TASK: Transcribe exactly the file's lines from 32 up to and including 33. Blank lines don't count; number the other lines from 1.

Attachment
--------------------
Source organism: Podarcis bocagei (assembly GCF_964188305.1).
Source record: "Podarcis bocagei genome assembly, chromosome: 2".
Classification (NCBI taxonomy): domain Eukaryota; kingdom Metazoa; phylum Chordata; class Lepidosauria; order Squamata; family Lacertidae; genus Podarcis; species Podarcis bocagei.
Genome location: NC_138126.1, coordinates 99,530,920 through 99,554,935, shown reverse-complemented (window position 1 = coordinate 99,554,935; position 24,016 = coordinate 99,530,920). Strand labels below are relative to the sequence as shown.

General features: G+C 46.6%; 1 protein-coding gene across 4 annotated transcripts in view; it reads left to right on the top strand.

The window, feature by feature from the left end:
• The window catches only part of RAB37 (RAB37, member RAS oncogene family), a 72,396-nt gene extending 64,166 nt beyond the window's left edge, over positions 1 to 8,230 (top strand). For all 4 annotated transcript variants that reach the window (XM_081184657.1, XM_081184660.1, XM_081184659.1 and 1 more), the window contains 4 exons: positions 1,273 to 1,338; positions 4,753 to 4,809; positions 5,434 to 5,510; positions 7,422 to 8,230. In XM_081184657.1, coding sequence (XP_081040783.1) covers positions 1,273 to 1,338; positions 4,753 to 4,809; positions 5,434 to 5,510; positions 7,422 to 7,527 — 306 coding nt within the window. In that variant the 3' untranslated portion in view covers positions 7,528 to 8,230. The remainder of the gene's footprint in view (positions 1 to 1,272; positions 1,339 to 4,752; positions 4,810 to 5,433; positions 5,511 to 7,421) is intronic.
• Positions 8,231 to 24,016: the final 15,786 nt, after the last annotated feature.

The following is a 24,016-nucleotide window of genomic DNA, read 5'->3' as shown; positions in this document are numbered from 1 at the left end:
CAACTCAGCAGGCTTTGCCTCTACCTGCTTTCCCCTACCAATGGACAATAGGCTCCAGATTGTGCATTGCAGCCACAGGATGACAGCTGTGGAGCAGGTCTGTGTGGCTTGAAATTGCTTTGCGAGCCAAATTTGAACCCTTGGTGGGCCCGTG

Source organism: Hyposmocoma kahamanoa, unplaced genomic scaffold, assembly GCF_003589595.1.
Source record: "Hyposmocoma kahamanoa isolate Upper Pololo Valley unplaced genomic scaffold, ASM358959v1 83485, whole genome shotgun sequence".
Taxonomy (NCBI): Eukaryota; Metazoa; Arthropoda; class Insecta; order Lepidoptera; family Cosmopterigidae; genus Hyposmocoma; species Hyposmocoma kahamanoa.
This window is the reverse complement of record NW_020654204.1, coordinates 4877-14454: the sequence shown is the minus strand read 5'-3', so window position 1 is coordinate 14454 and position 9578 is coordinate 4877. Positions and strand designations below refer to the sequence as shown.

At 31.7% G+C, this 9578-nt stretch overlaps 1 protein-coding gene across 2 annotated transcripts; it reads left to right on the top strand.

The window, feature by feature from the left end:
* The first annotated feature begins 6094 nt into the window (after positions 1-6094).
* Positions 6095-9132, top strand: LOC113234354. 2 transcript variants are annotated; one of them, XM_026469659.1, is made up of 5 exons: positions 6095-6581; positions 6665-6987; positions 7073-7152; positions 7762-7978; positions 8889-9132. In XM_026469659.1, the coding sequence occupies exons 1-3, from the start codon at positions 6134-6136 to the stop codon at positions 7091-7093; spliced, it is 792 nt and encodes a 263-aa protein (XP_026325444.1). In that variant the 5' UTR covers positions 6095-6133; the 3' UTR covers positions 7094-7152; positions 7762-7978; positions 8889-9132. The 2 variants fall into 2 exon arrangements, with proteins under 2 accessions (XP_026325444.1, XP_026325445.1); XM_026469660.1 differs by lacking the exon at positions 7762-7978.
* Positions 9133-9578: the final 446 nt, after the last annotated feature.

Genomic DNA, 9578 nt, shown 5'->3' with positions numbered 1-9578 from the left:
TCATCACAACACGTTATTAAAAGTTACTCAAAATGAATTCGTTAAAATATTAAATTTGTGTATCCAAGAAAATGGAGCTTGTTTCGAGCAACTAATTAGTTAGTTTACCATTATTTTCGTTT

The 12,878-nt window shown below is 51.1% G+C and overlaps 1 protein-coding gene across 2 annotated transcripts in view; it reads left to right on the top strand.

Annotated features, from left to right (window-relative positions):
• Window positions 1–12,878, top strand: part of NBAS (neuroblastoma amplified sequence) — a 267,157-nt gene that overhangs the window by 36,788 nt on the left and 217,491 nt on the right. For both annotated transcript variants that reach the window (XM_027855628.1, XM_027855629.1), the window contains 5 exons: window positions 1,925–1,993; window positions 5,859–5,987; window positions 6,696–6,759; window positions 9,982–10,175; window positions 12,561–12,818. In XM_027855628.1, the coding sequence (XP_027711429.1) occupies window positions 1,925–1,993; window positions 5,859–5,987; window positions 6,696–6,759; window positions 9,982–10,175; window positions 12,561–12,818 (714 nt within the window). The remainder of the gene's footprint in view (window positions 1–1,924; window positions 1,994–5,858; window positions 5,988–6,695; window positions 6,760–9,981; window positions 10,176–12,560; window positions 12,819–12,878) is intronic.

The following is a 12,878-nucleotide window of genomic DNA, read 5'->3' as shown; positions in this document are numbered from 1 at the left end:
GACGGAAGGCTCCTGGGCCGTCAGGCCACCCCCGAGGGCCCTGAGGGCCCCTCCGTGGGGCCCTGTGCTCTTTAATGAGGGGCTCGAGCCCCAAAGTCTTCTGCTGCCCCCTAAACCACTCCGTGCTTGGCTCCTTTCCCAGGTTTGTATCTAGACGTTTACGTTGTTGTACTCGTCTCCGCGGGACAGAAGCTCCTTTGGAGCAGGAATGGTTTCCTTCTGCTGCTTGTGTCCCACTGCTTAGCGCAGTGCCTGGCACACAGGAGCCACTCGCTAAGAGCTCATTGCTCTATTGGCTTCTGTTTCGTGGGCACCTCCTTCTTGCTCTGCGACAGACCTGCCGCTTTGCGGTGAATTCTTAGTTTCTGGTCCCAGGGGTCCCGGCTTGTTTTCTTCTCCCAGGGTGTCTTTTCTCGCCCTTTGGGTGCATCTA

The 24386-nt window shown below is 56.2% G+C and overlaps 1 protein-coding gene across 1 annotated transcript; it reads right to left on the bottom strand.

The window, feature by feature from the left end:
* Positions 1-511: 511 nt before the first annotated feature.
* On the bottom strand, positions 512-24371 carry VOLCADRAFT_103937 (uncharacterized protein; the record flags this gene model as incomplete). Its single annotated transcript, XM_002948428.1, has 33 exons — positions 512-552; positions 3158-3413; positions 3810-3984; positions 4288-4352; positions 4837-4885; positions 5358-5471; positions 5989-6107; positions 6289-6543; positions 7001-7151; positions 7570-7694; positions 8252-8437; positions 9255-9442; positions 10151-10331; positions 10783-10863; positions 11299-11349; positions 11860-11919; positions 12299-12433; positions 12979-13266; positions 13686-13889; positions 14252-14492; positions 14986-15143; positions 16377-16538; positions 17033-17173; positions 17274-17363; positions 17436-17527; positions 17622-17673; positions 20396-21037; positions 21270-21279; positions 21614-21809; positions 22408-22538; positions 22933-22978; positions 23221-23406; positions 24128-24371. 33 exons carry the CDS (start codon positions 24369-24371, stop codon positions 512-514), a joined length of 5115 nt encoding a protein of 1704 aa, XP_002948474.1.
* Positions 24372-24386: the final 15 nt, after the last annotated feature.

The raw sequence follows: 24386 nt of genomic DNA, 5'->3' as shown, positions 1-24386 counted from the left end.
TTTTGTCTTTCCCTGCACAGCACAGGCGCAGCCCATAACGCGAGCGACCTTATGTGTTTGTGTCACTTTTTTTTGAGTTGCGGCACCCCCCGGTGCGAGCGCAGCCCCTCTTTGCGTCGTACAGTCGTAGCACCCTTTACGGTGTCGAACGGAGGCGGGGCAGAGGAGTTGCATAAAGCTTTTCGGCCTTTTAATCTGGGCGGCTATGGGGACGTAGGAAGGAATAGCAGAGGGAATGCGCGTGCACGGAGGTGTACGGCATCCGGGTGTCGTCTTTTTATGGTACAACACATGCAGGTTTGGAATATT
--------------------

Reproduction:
The raw sequence follows: 24386 nt of genomic DNA, 5'->3' as shown, positions 1-24386 counted from the left end.
TTTTGTCTTTCCCTGCACAGCACAGGCGCAGCCCATAACGCGAGCGACCTTATGTGTTTGTGTCACTTTTTTTTGAGTTGCGGCACCCCCCGGTGCGAGCGCAGCCCCTCTTTGCGTCGTACAGTCGTAGCACCCTTTACGGTGTCGAACGGAGGCGGGGCAGAGGAGTTGCATAAAGCTTTTCGGCCTTTTAATCTGGGCGGCTATGGGGACGTAGGAAGGAATAGCAGAGGGAATGCGCGTGCACGGAGGTGTACGGCATCCGGGTGTCGTCTTTTTATGGTACAACACATGCAGGTTTGGAATATT